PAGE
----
Craig Uden, a fourth generation cattleman from Elwood, NE, is an old hand in the cattle business. He is a partner in Darr Feedlot, Inc., a commercial cattle feeding operation, and he and his wife, Terri, own and manage three commercial cow-calf operations. In his spare time, Uden serves as vice chair of the NCBA’s Policy Division.
He buys a lot of corn, too.
Craig Uden Last week, on behalf of the National Cattlemen’s Beef Association, he spoke out against the current state of the Renewable Fuels Standard and its effect on the price of a bushel of corn. To be precise, he wasn’t against ethanol production, just the artificial price supports it enjoys at a devastating cost to the cattle industry. Answering my questions about his objections, he restated that position several times. Underlined it. Emphasized it. Highlighted it with a bright yellow Sharpie.
But to be clear, he and NCBA want a change and think H.R. 1462, the proposed RFS Reform Act, will give the cattle industry the relief it needs. He suggests government rules and regs should be set aside and let the market decide how corn should be used. The point is debated in ag circles often, though, and pro-ethanol advocates think things are just fine the way they are. With many cattlemen also in the corn business, there’s a tricky tightrope, swinging in the political and financial breezes, being walked by a lot of people.
If you’re growing corn, $8 per bushel is a great place to be. If you’re a cattleman buying corn, it’s not so good. Remember the good old days of $3 corn? Here’s what Mr. Uden had to say about the problem:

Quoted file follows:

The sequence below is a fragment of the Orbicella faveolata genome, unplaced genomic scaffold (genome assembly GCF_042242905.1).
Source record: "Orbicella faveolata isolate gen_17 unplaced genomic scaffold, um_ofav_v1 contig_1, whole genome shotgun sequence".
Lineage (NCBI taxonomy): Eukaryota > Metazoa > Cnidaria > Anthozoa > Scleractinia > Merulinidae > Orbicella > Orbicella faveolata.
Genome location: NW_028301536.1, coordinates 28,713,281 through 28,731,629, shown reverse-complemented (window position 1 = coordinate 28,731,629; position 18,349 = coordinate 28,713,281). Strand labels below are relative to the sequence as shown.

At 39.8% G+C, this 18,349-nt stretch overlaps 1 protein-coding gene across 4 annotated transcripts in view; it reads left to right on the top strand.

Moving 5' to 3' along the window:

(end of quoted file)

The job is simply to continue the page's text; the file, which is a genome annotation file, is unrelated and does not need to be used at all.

Q. Craig, speaking for the National Cattlemen’s beef Association, you said, “NCBA appreciates the efforts of the House Energy and Commerce Committee in discussing the RFS, and we look forward to working with the committee on making significant changes to this policy . . . It is clear that the RFS must be overhauled and the RFS Reform Act (H.R. 1462) proposes to do just that.”
Would you explain how H.R. 1462 will overhaul the RFS standard so that it will become acceptable to the NCBA?
A. The Renewable Fuel Standard Reform Act you referenced would eliminate the corn based ethanol mandate under the RFS and rescind the requirements of blending up to 15% of ethanol into the fuel supply. In effect, this bill would generally reduce the total RFS between 2014 and 2022. This would bring the RFS under control and allow corn based biofuels to stand accountable to more of a market-based system. That is all we are asking, cattlemen and women do not oppose the ethanol industry, but we do oppose the government manipulation of the corn market through a flawed mandate. We oppose the RFS, and will continue to work with Congress on reform.